This seriously may be the best book ever written on unit testing. I understand that “the best” is a strong statement, but this book is really the perfect package. Let’s look at what makes this such a winner…

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Silverlight 3 NavigationCacheMode To The Rescue

September 22, 2009 by Damien White

Missing Piece

I’ve been lucky enough to work on a new project for a client involving Silverlight 3 and the Silverlight Virtual Earth CTP. One reoccurring issue that keeps coming up is performance, and I’m always looking for ways to balance functionality with speed. In the app we are loading up a Virtual Earth map and populating it with data (nothing new). We have a fair amount of data being loaded for various functions and layers. Users are able to show and hide layers as well as interact with the map’s basic functions (zoom, pan, etc). Users can then navigate to other areas based on selections from the map page.

Since we’re using SL3, we’re using the Navigation Framework to navigate between “pages.”  If you’re not familiar with the Navigation Framework, check out Martin Mihaylov’s article, or if you prefer videos, be sure to check out Tim Heuer’s video on the topic. Now let’s move on to the problem, and a solution…

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ASP.NET 4.0 AJAX Issues

August 27, 2009 by Damien White

Puzzled Man

I’ve been using ASP.NET AJAX 4.0 quite a bit lately in ASP.NET 3.5 applications.  I encountered two issues tonight, and I hope this post saves someone some grief.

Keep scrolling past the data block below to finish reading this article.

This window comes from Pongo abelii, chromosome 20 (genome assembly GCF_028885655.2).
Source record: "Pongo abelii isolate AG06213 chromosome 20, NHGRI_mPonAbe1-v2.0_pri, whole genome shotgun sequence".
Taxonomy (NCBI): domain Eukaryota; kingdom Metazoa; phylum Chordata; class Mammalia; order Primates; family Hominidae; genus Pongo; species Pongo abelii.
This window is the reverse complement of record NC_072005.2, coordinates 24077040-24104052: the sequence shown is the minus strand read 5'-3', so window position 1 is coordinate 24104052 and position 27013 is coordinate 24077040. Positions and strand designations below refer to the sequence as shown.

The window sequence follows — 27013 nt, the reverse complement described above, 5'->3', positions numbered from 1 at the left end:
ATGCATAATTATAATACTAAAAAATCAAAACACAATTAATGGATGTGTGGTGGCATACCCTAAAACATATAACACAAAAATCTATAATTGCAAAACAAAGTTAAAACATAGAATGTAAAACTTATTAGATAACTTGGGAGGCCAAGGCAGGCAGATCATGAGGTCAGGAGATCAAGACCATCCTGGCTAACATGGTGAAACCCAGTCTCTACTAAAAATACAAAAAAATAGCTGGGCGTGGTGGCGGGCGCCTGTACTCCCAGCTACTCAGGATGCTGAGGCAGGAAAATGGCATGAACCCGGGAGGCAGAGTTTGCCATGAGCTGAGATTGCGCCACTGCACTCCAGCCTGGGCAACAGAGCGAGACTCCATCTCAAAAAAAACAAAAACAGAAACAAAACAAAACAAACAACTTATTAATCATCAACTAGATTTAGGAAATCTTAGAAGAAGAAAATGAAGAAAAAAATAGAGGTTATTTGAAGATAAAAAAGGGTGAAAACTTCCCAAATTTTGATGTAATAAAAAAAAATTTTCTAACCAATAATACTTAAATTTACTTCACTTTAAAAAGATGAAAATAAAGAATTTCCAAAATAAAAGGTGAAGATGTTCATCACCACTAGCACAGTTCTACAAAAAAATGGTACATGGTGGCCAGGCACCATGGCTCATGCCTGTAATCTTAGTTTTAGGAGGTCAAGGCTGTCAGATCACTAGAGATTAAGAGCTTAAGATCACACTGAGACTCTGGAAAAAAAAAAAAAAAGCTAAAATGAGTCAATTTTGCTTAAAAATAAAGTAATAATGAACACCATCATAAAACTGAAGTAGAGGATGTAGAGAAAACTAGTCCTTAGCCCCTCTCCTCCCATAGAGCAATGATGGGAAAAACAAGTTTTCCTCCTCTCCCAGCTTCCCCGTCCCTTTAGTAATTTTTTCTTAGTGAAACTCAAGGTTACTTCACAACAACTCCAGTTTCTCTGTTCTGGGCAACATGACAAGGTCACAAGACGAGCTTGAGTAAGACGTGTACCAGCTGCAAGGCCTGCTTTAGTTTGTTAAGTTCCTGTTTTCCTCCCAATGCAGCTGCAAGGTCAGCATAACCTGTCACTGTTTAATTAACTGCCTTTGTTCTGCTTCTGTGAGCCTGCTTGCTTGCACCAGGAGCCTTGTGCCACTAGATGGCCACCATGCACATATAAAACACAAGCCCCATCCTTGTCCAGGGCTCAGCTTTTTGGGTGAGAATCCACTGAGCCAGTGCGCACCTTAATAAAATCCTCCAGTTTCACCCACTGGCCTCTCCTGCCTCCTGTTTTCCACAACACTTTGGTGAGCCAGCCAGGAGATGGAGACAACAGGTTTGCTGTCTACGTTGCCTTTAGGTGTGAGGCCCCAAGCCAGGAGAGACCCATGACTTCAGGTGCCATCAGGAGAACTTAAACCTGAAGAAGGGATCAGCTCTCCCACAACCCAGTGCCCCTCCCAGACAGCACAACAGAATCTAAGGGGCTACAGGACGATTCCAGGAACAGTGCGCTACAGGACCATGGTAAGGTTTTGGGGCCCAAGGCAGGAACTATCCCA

The first problem has to do with referencing the ASP.NET AJAX 4.0 library within an ASP.NET 3.5 application, and the second was a surprising data binding issue using the DataView.

If you are looking for more information on ASP.NET AJAX 4.0, be sure check out my other articles on the site.

Issue 1 – The ScriptManagerProxy and CompositeScripts

The first issue I encountered was a client side error when using the DataView on a content page in my ASP.NET 3.5 SP1 application.  This site utilizes master pages, so I’m using a WebForm, otherwise I probably would have just gone with a plain old HTML page.  Regardless, since this is an ASP.NET application and the ScriptManager is declared in the Master page, I added the ASP.NET 4.0 AJAX scripts to a ScriptManagerProxy (instead of the ScriptManager itself). The code for the ScriptManagerProxy looks very similar to that for the ScriptManger.